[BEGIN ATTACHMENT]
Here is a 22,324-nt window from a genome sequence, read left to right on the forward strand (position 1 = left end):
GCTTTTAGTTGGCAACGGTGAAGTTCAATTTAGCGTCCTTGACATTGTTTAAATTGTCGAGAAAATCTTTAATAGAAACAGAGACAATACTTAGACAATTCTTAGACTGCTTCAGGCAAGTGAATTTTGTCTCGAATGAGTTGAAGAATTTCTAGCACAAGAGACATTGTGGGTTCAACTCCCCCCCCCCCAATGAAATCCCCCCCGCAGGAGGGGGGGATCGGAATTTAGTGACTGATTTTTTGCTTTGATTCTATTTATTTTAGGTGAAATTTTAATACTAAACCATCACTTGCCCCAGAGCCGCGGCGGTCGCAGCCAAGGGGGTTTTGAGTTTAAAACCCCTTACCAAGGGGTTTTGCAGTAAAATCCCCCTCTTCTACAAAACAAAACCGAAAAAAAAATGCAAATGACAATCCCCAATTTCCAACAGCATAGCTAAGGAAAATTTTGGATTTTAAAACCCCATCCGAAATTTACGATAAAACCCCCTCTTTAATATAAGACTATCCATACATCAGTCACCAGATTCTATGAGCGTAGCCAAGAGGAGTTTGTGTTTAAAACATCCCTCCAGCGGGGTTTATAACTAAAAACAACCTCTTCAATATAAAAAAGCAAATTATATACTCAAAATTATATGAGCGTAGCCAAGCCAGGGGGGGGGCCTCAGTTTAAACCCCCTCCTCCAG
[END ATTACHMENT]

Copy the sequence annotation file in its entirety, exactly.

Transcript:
Here is a 22,324-nt window from a genome sequence, read left to right on the forward strand (position 1 = left end):
GCTTTTAGTTGGCAACGGTGAAGTTCAATTTAGCGTCCTTGACATTGTTTAAATTGTCGAGAAAATCTTTAATAGAAACAGAGACAATACTTAGACAATTCTTAGACTGCTTCAGGCAAGTGAATTTTGTCTCGAATGAGTTGAAGAATTTCTAGCACAAGAGACATTGTGGGTTCAACTCCCCCCCCCCCAATGAAATCCCCCCCGCAGGAGGGGGGGATCGGAATTTAGTGACTGATTTTTTGCTTTGATTCTATTTATTTTAGGTGAAATTTTAATACTAAACCATCACTTGCCCCAGAGCCGCGGCGGTCGCAGCCAAGGGGGTTTTGAGTTTAAAACCCCTTACCAAGGGGTTTTGCAGTAAAATCCCCCTCTTCTACAAAACAAAACCGAAAAAAAAATGCAAATGACAATCCCCAATTTCCAACAGCATAGCTAAGGAAAATTTTGGATTTTAAAACCCCATCCGAAATTTACGATAAAACCCCCTCTTTAATATAAGACTATCCATACATCAGTCACCAGATTCTATGAGCGTAGCCAAGAGGAGTTTGTGTTTAAAACATCCCTCCAGCGGGGTTTATAACTAAAAACAACCTCTTCAATATAAAAAAGCAAATTATATACTCAAAATTATATGAGCGTAGCCAAGCCAGGGGGGGGGCCTCAGTTTAAACCCCCTCCTCCAG